So here are problems I saw in the majority, though not all, of the query letters I received.

1. My Story Is About…

Don’t use any of the following phrases in your query letter:

  • My story is about…
  • My story features…
  • This story is…
  • The main character is…
  • Throughout the story these characters encounter…
  • This story features themes such as…
  • This story has characters who are…
  • In a world where…

When writing a query letter, every word counts. Just jump right into it. Instead of starting with:

  • My story is about a spiteful, long-haired kitchen manager named Abbie who must track down the vampire who bit her and kill him to avoid becoming one herself.

start with: 

  • Abbie was just bitten by a vampire. To remain human, she must track down the one that bit her and kill him before the seven-day transformation can be completed.

And let the story speak for itself. Don’t just tell me that your story features the trials of friendship or that you have three lgbt characters or that it deals with heavy themes. Show me. In the manuscript.

2. Unnecessary Character Descriptions

I don’t need to know that the main character is a red-haired spunky teenager with three piercings and freckles and a knack for math. I don’t need to know these useless details.

Only tell me what I need to know about this character. What is relevant to the plot? To their motive? One of the few descriptors that you can add that may not be entirely relevant would be the age of the main character.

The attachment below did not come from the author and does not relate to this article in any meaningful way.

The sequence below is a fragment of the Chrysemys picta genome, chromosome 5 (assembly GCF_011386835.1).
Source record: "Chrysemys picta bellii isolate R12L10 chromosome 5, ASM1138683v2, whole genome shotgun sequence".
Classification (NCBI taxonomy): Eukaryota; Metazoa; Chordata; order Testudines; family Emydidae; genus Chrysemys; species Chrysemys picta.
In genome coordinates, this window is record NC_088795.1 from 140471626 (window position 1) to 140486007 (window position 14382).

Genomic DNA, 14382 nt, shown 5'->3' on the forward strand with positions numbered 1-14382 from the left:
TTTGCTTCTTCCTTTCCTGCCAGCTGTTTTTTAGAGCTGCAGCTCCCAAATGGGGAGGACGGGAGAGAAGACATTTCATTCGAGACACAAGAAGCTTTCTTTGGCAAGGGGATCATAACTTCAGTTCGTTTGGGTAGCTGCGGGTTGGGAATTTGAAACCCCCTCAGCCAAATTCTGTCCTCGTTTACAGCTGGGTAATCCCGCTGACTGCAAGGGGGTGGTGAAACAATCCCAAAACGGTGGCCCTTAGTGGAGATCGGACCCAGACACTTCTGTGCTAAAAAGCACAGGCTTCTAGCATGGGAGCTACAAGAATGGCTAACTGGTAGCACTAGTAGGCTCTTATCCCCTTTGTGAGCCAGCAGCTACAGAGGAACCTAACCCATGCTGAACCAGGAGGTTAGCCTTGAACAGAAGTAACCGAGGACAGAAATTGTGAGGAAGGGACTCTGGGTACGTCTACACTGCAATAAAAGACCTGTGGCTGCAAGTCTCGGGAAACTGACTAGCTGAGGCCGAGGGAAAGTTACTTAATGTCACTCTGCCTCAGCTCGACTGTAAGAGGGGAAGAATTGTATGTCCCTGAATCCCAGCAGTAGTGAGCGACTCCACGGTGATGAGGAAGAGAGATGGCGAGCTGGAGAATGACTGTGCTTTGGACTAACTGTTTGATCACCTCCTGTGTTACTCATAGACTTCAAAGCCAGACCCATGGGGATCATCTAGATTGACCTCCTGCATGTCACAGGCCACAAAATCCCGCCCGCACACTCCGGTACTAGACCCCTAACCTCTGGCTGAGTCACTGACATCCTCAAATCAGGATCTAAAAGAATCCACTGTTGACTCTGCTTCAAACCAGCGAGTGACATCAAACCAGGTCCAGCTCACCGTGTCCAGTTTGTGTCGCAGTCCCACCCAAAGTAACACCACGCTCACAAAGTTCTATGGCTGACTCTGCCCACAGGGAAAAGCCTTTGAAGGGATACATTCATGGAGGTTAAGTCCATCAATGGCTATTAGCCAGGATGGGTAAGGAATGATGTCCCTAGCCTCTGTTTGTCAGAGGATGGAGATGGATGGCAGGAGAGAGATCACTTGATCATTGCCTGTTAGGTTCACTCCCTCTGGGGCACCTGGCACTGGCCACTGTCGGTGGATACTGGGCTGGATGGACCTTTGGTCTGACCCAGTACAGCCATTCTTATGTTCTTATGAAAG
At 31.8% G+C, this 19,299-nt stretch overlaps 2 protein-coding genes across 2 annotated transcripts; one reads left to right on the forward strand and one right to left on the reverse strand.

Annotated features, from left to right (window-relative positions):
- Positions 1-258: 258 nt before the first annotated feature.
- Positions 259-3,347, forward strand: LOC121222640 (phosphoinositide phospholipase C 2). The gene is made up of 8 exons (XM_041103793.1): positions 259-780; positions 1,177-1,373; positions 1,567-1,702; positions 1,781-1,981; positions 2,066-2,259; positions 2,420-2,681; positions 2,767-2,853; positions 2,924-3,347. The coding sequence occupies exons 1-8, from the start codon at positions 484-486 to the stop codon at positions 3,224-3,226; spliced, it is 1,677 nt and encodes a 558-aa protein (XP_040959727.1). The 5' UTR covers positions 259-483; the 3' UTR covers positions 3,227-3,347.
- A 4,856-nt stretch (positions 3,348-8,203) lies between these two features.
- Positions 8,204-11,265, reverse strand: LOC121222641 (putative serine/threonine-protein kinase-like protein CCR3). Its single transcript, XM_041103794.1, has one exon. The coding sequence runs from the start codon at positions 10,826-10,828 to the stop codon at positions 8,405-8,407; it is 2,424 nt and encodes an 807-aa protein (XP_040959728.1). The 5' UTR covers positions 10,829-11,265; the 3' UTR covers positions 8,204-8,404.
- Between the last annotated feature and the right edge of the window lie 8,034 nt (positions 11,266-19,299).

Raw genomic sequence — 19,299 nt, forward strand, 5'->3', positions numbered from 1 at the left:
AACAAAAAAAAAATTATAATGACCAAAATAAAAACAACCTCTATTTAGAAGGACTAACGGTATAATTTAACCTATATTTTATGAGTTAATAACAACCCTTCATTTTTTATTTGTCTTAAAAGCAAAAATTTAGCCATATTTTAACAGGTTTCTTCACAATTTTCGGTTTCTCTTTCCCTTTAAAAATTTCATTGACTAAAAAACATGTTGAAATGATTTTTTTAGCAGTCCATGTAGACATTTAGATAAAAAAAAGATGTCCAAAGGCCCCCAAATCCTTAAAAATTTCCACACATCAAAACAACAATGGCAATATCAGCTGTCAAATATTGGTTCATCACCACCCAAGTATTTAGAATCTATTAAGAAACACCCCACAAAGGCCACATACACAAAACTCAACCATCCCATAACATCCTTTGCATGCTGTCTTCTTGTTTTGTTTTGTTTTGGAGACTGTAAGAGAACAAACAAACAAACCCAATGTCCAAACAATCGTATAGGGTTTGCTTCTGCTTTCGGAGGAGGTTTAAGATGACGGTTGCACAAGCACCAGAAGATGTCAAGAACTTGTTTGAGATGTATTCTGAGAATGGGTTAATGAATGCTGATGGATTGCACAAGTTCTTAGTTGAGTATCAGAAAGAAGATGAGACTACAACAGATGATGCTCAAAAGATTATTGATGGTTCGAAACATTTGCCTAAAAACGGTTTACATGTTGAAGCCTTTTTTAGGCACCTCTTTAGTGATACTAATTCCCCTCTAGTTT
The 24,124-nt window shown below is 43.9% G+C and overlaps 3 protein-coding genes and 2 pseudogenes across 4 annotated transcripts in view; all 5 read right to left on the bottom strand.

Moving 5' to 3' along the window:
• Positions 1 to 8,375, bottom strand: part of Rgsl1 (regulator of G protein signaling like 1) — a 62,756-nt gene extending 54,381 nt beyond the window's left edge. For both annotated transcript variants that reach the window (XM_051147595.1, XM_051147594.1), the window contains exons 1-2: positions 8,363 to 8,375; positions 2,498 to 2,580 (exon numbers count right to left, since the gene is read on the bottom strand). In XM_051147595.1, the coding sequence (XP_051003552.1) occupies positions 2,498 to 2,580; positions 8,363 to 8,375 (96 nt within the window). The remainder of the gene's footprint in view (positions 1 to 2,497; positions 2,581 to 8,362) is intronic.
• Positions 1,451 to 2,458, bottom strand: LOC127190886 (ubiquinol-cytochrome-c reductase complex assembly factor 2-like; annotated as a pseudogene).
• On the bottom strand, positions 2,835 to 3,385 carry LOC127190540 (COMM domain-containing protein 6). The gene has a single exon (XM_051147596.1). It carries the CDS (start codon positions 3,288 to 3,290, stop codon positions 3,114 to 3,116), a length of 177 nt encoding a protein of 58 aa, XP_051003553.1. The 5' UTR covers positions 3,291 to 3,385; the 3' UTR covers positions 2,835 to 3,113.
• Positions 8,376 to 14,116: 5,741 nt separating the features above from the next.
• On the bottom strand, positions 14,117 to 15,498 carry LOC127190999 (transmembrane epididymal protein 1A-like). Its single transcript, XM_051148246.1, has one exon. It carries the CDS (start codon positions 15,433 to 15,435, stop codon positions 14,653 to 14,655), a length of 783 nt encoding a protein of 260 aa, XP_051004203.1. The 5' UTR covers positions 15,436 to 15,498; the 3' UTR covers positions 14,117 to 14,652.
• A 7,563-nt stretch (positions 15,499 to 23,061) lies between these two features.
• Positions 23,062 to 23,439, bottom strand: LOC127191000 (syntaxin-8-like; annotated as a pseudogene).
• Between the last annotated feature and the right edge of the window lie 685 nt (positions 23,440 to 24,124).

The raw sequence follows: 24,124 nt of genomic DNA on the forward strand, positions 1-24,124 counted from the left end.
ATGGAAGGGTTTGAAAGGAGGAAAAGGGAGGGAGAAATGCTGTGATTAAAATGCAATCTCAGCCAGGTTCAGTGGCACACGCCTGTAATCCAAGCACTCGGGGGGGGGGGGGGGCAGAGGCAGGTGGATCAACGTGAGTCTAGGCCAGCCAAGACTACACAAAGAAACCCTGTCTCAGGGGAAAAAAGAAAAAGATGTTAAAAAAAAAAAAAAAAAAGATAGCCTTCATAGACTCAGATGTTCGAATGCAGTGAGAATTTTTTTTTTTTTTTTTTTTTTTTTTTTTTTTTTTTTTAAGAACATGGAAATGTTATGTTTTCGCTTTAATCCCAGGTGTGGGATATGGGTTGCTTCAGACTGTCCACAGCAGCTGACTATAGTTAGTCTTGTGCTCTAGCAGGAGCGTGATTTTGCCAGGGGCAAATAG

3. Comparing Your Story to The Wrong Thing

Your story is not like Star Wars or Harry Potter or Twilight or The Hunger Games. Nor will your story appeal to any of those audiences.

Those audiences have millions of people. Many of those people fall outside of the initial target audiences. Many of those people don’t particularly like fantasy or sci-fi or vampires or anything like that, but when something gets as popular as the series above, it draws all kinds of people.

Don’t compare your story to some of the biggest franchises in the world. This doesn’t tell agents or editors anything about your target audience. It can also show you don’t really know your genre. If you write a sci-fi and only compare it to Star Trek and Star Wars, then it’s likely you haven’t read a lot of sci-fi.

4. Vague Blurbs

I don’t need a blurb or a vague logline. I’m not sure why you would include one. Unless you’re writing a screenplay, you really do not need one at this stage.

5. Too Much

I need the protagonist and the main conflict. That’s it. Don’t give me the back story of every major character. Don’t tell me about subplots. Don’t tell me ¾ of the book.

And do not tell me the ending. Never tell the ending in a query. The point is to hook someone. You’re trying to get someone to read your story. You’re trying to intrigue them. Telling me the ending does not do that.

Also falling into this category is too many details. You need to learn how to cut down that background information into succinct sentences. Only give what is necessary. You shouldn’t spend a whole paragraph describing your protagonist and their world before you even mention the main conflict.

6. Too Little

In contrast with #5, some of you did not give me enough information. Or, at least, the information you gave was vague.

I need to know the plot. Describing the protagonist and the themes and some of the other characters and how their friendships might be in danger does not tell me anything. I don’t care about their relationships yet. I need to know the actual conflict.

7. Did Not Follow Directions

When writing a query letter or when submitting your writing, you have to follow directions